Elucidating the Genetic Landscape of Frontotemporal Dementia (FTD) and Parkinson's Disease (PD)
Frontotemporal Dementia (FTD) and monogenic Parkinson's disease (PD) are the neurodegenerative diseases with the strong genetic link. For example, 40-50% of FTD patients and 10-20% of PD patients report a positive family history. The identification of disease-causing genes has provided critical insights into the underlying FTD and PD pathophysiology. Although several disease-causing genes have been identified for FTD and PD, only 10-40% of patients have known genetic causes. The significant number of FTD and PD patients without known genetic causes warrants further investigation of discovering novel FTD and PD genes.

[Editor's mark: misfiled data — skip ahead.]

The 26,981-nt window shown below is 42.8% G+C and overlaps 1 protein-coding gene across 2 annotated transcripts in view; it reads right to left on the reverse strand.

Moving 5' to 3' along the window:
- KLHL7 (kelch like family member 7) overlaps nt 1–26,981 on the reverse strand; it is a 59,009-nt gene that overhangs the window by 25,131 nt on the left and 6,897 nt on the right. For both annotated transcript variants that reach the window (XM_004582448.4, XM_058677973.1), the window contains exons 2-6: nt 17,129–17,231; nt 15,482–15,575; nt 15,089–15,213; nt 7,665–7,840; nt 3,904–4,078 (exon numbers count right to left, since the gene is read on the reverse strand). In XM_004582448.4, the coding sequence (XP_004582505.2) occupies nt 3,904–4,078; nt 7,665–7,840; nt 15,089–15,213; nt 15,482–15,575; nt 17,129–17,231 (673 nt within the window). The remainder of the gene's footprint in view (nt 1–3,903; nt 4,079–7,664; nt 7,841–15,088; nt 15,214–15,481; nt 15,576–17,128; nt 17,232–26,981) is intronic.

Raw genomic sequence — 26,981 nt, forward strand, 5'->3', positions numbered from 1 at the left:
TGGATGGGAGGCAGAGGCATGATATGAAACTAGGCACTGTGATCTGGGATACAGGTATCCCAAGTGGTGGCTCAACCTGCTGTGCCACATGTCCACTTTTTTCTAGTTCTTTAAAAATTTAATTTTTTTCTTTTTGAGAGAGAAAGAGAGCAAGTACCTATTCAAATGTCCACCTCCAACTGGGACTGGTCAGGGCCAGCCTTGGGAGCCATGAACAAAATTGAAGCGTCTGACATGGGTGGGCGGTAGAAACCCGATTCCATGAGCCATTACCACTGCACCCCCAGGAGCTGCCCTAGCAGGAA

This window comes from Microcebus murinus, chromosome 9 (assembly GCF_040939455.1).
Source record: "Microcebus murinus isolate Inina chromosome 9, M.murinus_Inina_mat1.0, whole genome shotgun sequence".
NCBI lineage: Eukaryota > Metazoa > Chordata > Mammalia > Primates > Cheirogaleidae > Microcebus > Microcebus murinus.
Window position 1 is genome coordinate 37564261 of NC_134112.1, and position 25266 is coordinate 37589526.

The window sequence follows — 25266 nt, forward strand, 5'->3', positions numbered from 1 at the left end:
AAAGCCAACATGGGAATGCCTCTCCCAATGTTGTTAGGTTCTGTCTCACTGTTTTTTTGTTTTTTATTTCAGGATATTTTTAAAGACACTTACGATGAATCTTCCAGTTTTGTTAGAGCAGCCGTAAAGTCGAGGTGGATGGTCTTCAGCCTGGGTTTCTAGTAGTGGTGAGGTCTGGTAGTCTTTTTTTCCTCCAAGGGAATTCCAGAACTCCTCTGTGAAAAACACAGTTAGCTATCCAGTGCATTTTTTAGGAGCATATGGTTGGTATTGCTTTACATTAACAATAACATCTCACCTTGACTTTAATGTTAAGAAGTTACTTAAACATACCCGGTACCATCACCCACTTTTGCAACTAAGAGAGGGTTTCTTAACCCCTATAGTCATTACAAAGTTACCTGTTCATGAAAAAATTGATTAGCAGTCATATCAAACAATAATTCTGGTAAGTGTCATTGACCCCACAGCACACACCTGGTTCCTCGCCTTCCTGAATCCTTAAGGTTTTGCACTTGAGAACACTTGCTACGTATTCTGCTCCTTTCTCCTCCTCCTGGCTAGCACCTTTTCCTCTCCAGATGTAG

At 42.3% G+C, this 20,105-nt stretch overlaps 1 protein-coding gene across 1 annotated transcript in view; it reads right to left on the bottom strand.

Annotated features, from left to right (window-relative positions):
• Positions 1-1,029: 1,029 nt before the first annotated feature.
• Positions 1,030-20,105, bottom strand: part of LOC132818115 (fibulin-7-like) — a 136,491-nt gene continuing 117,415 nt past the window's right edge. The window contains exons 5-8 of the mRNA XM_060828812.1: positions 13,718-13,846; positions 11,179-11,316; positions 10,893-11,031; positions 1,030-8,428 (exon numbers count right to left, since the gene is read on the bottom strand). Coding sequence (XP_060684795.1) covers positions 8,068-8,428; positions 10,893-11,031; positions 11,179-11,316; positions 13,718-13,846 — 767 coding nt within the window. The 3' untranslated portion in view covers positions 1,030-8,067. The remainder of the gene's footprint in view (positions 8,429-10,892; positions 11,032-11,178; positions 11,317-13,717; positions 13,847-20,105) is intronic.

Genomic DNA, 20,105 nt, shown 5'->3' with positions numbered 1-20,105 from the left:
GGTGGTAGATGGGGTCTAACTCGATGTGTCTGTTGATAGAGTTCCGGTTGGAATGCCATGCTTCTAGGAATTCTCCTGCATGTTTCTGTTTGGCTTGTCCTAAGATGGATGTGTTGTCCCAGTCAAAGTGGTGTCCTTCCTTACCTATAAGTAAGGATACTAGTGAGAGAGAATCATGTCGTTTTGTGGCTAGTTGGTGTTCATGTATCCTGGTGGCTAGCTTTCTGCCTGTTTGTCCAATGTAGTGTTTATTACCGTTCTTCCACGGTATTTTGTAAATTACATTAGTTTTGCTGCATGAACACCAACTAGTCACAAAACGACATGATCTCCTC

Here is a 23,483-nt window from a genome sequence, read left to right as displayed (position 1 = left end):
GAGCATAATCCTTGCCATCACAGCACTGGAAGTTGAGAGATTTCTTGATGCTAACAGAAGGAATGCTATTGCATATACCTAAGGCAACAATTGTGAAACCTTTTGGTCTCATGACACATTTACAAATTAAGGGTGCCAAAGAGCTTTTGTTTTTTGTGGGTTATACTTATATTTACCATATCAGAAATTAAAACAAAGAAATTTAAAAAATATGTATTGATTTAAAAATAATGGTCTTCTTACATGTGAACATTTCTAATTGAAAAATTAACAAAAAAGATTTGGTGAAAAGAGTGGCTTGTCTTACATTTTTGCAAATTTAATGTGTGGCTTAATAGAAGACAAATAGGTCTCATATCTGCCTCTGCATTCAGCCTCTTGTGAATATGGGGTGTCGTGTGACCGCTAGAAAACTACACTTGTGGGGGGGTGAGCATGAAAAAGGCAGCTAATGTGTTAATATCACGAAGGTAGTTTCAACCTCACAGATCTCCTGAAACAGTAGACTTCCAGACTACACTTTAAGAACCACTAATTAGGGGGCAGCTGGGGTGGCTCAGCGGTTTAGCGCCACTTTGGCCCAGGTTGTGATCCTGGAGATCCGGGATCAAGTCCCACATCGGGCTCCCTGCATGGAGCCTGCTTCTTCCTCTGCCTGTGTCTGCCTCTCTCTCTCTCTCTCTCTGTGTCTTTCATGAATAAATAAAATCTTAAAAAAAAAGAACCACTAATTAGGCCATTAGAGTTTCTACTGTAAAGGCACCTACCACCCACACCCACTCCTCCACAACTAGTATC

Whole-exome/genome sequencing (WES/WGS) allows the systematic analyses of genetic variants to identify (rare) causative mutations and to investigate the genetic landscape underlying complex diseases. With a systematic profiling of genetic mutations in our patient cohorts using repeat primed Sanger sequencing and WES/WGS, we aim to describe the frequencies of mutations in the genes that cause neurodegenerative disease and detect the presence of potentially novel pathogenic variants for elucidating important biological pathways to FTD and PD pathogenesis. This project is on-going with more patients being enrolled this year and next year and is expected to go on for the next 12-24 months. By discovering new genetic causes, this could allow diverse presentations of disease to be accurately subdivided into groups of shared genetic causes. Consequently, the efficiency in patients' treatment can be increased. Furthermore, with the identification of the new pathogenic variants, the clinicians can come up with targeted interventions to help patients and their families. This also opens the door to screening and genetic diagnosis.